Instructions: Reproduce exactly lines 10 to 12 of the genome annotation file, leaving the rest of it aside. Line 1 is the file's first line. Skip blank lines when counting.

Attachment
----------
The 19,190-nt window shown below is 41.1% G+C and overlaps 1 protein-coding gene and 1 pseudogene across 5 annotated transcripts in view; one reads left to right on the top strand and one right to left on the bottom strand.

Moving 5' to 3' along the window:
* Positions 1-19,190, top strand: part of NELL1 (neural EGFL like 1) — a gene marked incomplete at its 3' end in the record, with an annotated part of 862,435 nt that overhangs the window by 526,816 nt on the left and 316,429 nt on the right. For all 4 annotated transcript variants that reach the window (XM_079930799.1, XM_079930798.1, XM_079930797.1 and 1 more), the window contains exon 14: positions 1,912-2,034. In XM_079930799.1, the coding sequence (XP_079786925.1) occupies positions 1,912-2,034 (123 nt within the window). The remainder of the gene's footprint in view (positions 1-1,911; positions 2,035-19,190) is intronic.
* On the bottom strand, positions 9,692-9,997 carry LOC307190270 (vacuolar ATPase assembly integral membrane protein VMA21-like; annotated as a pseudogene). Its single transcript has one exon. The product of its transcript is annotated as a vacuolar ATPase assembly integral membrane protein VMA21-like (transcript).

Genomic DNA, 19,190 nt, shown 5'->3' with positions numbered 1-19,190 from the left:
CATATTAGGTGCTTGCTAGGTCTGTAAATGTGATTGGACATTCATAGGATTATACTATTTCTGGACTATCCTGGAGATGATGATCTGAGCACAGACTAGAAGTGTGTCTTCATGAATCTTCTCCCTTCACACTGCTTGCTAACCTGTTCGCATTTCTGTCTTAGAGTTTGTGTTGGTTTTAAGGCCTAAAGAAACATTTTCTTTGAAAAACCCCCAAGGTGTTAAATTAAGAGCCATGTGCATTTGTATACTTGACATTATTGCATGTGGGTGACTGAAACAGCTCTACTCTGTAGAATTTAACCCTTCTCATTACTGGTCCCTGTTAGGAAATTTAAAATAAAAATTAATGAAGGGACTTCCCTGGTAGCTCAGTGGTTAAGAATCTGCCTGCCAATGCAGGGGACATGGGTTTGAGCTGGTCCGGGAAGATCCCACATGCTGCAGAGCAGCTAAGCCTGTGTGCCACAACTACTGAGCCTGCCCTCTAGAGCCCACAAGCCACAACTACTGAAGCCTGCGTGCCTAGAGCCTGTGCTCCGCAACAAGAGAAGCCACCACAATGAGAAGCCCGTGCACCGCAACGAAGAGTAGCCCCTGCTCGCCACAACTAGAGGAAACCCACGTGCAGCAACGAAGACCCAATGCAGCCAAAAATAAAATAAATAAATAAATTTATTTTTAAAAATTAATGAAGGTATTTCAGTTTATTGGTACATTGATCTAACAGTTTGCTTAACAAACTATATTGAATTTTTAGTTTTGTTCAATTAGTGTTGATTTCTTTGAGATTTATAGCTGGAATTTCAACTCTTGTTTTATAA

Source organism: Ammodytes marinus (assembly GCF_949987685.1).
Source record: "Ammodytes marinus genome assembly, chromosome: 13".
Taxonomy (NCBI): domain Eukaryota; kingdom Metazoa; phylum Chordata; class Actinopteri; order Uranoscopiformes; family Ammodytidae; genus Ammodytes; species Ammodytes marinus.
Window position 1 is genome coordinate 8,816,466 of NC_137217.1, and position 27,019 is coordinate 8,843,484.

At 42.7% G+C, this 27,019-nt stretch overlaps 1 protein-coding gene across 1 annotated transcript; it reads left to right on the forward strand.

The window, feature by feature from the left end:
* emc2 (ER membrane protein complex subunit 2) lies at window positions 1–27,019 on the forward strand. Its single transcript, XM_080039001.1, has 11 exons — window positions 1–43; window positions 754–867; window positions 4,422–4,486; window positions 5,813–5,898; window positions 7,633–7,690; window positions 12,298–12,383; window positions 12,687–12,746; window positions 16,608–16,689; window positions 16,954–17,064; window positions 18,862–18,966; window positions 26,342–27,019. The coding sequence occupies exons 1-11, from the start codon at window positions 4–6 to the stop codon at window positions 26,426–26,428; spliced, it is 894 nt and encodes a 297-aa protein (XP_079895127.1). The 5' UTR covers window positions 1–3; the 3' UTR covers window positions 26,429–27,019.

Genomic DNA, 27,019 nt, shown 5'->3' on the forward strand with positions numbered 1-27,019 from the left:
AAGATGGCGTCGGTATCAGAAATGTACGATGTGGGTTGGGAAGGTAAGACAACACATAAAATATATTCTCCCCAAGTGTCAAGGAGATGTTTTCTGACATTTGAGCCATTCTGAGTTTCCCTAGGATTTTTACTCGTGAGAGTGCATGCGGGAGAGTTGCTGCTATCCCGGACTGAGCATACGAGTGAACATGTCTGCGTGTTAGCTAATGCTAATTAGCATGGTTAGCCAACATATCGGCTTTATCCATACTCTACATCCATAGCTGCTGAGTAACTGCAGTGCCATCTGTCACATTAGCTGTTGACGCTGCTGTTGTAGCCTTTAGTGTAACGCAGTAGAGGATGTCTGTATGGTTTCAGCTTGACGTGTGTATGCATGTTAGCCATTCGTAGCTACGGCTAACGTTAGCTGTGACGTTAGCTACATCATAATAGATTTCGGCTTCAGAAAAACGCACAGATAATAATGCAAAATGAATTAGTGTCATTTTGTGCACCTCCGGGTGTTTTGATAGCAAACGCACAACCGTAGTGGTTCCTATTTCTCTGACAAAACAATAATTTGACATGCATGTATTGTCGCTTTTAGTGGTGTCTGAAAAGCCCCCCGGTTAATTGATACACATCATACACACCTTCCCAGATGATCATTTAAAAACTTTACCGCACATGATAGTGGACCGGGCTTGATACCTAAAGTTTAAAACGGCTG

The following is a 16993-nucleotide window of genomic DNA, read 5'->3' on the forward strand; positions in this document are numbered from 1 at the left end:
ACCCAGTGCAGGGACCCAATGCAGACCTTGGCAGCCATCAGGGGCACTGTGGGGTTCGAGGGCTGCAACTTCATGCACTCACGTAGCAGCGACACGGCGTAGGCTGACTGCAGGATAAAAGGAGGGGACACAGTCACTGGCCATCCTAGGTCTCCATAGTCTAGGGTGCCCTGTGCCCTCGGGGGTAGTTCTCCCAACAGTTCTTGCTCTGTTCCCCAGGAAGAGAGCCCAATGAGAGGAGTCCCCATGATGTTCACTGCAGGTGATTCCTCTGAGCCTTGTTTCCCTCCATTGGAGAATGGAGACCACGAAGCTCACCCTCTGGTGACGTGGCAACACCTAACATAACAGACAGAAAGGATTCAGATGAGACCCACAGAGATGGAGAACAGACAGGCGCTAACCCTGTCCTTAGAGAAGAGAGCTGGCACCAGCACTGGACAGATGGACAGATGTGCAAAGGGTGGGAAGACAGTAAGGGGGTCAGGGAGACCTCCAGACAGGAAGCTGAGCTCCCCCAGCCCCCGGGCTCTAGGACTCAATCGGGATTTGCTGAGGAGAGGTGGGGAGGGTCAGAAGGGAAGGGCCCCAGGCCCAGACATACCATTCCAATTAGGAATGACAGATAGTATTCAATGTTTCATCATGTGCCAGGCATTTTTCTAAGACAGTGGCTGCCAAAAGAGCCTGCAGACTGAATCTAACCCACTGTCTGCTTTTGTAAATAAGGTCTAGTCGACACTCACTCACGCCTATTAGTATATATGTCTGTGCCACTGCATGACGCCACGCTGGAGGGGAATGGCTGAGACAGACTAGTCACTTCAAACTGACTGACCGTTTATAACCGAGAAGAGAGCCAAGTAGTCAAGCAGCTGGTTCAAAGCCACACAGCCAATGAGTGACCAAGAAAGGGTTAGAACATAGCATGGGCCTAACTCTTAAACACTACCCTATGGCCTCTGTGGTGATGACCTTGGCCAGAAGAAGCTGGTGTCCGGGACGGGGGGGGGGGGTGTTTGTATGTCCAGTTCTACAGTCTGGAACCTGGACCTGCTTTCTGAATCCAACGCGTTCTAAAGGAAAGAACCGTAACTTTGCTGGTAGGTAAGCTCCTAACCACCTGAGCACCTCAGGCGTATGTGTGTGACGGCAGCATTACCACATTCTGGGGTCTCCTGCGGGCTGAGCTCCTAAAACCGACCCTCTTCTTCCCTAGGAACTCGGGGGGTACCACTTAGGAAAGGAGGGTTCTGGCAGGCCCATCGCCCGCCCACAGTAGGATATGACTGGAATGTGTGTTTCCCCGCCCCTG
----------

Window position 1 is genome coordinate 8,816,466 of NC_137217.1, and position 27,019 is coordinate 8,843,484.

At 42.7% G+C, this 27,019-nt stretch overlaps 1 protein-coding gene across 1 annotated transcript; it reads left to right on the forward strand.

The window, feature by feature from the left end: